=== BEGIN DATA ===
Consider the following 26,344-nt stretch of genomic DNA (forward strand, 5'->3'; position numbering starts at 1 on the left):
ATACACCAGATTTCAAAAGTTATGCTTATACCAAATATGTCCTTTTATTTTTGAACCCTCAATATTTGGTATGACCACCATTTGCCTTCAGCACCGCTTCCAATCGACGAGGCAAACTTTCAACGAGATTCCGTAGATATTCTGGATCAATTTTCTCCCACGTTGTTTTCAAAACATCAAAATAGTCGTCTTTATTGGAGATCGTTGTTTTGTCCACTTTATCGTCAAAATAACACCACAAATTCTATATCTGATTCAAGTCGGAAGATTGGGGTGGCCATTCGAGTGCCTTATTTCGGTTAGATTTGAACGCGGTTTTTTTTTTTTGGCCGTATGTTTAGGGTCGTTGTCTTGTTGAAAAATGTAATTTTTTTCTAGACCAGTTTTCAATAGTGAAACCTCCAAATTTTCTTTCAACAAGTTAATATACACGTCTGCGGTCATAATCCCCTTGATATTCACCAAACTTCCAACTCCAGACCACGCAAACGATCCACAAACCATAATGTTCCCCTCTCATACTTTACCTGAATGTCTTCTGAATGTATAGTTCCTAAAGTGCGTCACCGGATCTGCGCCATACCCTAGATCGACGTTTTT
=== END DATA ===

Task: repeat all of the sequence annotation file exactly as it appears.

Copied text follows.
Consider the following 26,344-nt stretch of genomic DNA (forward strand, 5'->3'; position numbering starts at 1 on the left):
ATACACCAGATTTCAAAAGTTATGCTTATACCAAATATGTCCTTTTATTTTTGAACCCTCAATATTTGGTATGACCACCATTTGCCTTCAGCACCGCTTCCAATCGACGAGGCAAACTTTCAACGAGATTCCGTAGATATTCTGGATCAATTTTCTCCCACGTTGTTTTCAAAACATCAAAATAGTCGTCTTTATTGGAGATCGTTGTTTTGTCCACTTTATCGTCAAAATAACACCACAAATTCTATATCTGATTCAAGTCGGAAGATTGGGGTGGCCATTCGAGTGCCTTATTTCGGTTAGATTTGAACGCGGTTTTTTTTTTTTGGCCGTATGTTTAGGGTCGTTGTCTTGTTGAAAAATGTAATTTTTTTCTAGACCAGTTTTCAATAGTGAAACCTCCAAATTTTCTTTCAACAAGTTAATATACACGTCTGCGGTCATAATCCCCTTGATATTCACCAAACTTCCAACTCCAGACCACGCAAACGATCCACAAACCATAATGTTCCCCTCTCATACTTTACCTGAATGTCTTCTGAATGTATAGTTCCTAAAGTGCGTCACCGGATCTGCGCCATACCCTAGATCGACGTTTTT